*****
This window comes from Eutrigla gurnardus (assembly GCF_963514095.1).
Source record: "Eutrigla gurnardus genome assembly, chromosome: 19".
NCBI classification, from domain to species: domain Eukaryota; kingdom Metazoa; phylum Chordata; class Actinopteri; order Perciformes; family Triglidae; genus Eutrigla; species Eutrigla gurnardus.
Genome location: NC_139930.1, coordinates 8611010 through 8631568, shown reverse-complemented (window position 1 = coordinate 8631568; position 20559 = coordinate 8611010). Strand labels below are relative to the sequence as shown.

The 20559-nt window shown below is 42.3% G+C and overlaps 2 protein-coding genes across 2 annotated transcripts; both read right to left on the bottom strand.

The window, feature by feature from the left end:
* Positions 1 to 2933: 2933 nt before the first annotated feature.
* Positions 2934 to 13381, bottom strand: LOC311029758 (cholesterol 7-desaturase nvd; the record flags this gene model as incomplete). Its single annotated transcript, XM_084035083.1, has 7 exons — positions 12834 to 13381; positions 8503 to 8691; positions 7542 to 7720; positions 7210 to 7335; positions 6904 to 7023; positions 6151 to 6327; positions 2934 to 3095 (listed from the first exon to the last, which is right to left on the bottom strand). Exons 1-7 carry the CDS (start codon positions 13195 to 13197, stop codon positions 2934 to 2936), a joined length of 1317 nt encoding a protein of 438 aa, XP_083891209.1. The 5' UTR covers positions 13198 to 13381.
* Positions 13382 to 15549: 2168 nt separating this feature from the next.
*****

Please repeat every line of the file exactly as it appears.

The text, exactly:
This window comes from Eutrigla gurnardus (assembly GCF_963514095.1).
Source record: "Eutrigla gurnardus genome assembly, chromosome: 19".
NCBI classification, from domain to species: domain Eukaryota; kingdom Metazoa; phylum Chordata; class Actinopteri; order Perciformes; family Triglidae; genus Eutrigla; species Eutrigla gurnardus.
Genome location: NC_139930.1, coordinates 8611010 through 8631568, shown reverse-complemented (window position 1 = coordinate 8631568; position 20559 = coordinate 8611010). Strand labels below are relative to the sequence as shown.

The 20559-nt window shown below is 42.3% G+C and overlaps 2 protein-coding genes across 2 annotated transcripts; both read right to left on the bottom strand.

The window, feature by feature from the left end:
* Positions 1 to 2933: 2933 nt before the first annotated feature.
* Positions 2934 to 13381, bottom strand: LOC311029758 (cholesterol 7-desaturase nvd; the record flags this gene model as incomplete). Its single annotated transcript, XM_084035083.1, has 7 exons — positions 12834 to 13381; positions 8503 to 8691; positions 7542 to 7720; positions 7210 to 7335; positions 6904 to 7023; positions 6151 to 6327; positions 2934 to 3095 (listed from the first exon to the last, which is right to left on the bottom strand). Exons 1-7 carry the CDS (start codon positions 13195 to 13197, stop codon positions 2934 to 2936), a joined length of 1317 nt encoding a protein of 438 aa, XP_083891209.1. The 5' UTR covers positions 13198 to 13381.
* Positions 13382 to 15549: 2168 nt separating this feature from the next.